Okami’s Take on the Concept of Critical Play

Okami, released in 2006 by Capcom’s now-defunct Clover Studio, received widespread critical acclaim for its cel-shaded visuals, gameplay, and soundtrack, making it one of the most unique titles of not only its generation but even to this day. One of the game’s signature features is the Celestial Brush, which enabled players to pause the action and draw various symbols on a canvas that allowed Amaterasu to perform actions such as spawning bombs, cutting enemies, and blowing wind in different directions for combat, exploration, and puzzle-solving. Beyond its gameplay applications, this mechanic accurately reflects Mary Flannagan’s concept of “Critical Play”, which is the idea that developers “create or occupy play environments and activities that represent one or more questions about aspects of human life” (Flannagan 6) While the plot of the game wasn’t designed to make players ponder about human life per se, it does heavily focus on characters from Japanese Shinto spirituality and legendary historical figures, meaning that it comes with its own set of questions that revolve around how it represents the culture that inspired it. One such question is how developers use the medium of video games to reinterpret famous stories in folklore and mythology in a way that respects their roots and doesn’t come across as pandering.

One way in which the Celestial Brush implements the concept of Critical Play to reinterpret these classic folktales is through its presentation, where the game pauses and presents a canvas for players to draw various shapes and symbols onto, giving them the impression that they are painting the action on screen. This is important because it allows Okami to not only depict its actions on screen with a similar amount of reverence as the ink wash paintings these folktales were told on while also serving as a functional mechanic for players to get acquainted with. Additionally, the added details of the ink’s texture as well as the ink bowl on the upper right corner of the screen give credence to the idea of the game’s events being painted by an artist. Another way in which this mechanic utilizes Critical Play is how it impacts Amaterasu herself, where she gains a plethora of abilities from Celestial Brush gods that are inspired by the Chinese zodiac in order to explore new areas of Nippon in order to save it from evil forces such as Yamata no Orochi, serving as a parallel to those respective tales. These methods fall in line with how Flannagan defines Criticality in video games, where it “can be fostered in order to question an aspect of a game’s ‘content,’ or an aspect of a play scenario’s function that might otherwise be considered a given or necessary” (6) In other words, the Celestial Brush brings aspects of its mechanical design and aesthetics into the forefront as a way of showing players how these Japanese folktales and mythologies can be reinterpreted in video game form by respecting their origins while also serving as a practical purpose in gameplay.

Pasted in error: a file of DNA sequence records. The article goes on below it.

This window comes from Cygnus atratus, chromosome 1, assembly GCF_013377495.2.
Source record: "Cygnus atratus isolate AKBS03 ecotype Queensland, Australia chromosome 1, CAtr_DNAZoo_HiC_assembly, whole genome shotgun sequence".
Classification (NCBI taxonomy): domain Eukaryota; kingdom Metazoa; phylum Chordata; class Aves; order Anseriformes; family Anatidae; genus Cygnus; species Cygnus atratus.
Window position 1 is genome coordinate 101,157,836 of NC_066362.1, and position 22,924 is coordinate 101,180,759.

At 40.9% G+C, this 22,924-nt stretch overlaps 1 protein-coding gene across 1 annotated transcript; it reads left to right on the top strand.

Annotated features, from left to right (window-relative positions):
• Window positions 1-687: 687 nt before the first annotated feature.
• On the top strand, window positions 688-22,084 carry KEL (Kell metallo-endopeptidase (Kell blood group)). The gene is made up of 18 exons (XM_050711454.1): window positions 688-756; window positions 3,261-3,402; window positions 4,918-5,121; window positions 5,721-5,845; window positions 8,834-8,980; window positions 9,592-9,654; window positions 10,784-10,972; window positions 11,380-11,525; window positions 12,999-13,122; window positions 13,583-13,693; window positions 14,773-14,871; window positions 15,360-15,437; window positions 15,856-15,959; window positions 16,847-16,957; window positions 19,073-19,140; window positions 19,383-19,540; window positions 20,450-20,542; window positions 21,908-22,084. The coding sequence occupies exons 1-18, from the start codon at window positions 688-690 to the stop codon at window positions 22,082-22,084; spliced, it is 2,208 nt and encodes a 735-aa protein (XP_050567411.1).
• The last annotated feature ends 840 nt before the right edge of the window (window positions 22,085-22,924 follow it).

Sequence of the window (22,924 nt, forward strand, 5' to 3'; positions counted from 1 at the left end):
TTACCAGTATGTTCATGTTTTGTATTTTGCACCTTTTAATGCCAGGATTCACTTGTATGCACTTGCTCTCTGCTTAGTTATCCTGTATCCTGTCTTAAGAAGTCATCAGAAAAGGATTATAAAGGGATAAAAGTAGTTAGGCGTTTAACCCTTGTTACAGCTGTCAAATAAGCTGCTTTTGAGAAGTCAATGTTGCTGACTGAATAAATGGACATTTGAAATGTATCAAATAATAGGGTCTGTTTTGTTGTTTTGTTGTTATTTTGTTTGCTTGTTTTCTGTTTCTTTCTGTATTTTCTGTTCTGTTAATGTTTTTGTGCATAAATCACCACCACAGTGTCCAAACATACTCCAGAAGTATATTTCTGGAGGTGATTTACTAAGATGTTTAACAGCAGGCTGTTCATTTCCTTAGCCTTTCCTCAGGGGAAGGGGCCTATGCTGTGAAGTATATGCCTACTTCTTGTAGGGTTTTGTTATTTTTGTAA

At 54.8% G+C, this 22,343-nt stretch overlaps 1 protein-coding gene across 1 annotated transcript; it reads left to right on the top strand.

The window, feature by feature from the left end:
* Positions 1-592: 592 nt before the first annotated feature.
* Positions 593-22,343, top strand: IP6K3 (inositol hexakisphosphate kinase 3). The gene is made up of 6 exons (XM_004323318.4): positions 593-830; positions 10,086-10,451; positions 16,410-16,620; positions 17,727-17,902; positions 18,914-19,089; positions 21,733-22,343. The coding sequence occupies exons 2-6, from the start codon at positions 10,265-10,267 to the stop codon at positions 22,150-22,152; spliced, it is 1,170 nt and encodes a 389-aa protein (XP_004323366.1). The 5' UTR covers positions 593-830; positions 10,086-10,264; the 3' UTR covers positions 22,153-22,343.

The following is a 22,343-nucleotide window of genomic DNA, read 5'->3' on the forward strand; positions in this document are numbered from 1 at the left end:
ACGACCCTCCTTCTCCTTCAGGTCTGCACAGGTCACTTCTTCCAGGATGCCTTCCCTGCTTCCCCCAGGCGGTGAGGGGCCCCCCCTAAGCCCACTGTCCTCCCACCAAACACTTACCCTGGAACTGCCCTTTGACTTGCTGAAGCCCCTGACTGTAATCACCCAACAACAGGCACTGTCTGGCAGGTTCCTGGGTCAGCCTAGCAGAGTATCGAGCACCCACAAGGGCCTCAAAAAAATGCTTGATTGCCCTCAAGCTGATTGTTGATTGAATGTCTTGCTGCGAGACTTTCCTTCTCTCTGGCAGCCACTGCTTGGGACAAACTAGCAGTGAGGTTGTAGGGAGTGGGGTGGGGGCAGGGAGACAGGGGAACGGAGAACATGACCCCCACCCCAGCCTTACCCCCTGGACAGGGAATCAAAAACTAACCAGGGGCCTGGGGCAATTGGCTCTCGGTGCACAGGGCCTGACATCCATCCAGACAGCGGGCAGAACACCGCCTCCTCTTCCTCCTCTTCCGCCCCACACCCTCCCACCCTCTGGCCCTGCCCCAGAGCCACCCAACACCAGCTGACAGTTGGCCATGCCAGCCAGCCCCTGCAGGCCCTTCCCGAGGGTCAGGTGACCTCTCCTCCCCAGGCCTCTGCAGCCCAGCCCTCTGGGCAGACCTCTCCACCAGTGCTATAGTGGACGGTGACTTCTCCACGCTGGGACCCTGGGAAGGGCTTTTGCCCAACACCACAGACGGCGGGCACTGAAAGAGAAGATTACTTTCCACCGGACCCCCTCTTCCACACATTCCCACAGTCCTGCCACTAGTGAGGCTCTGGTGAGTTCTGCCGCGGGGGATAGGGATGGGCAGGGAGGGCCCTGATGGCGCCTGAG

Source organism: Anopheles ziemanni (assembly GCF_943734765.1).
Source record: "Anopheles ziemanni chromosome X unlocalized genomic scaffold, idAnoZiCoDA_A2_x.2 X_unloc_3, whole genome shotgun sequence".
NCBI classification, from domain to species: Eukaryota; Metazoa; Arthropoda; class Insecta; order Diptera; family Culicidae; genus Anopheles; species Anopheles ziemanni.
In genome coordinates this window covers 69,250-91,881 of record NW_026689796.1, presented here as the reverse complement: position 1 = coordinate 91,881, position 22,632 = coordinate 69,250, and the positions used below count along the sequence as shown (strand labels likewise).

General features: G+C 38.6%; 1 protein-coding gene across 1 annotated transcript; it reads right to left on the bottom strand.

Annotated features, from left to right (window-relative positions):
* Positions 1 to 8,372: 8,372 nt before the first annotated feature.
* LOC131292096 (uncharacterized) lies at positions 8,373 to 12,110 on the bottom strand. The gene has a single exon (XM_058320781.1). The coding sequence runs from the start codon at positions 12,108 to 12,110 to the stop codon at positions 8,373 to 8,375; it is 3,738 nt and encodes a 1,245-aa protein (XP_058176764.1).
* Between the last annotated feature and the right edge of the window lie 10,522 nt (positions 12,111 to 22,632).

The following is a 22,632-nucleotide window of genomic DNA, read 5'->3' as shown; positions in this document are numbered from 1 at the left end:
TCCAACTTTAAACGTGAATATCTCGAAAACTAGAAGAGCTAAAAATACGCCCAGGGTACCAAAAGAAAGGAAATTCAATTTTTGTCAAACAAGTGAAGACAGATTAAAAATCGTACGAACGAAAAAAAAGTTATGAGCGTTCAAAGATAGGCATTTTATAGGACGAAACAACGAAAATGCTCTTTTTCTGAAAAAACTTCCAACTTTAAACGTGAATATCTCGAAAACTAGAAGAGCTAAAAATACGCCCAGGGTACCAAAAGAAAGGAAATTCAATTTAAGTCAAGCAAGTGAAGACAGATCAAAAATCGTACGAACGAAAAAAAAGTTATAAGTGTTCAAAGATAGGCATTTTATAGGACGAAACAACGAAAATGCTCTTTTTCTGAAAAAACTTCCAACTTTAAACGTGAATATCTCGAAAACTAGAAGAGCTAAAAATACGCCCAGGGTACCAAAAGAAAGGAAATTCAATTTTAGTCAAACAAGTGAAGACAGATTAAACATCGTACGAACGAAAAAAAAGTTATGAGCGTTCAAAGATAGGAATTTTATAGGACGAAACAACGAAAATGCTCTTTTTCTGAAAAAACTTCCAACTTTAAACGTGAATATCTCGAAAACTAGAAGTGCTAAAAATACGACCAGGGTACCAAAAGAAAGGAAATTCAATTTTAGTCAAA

Flanagan, Mary. Critical Play: Radical Game Design (The MIT Press). Illustrated, The MIT Press, 2013.

A UCF student who loves talking about video games and how they create engaging experiences in digital media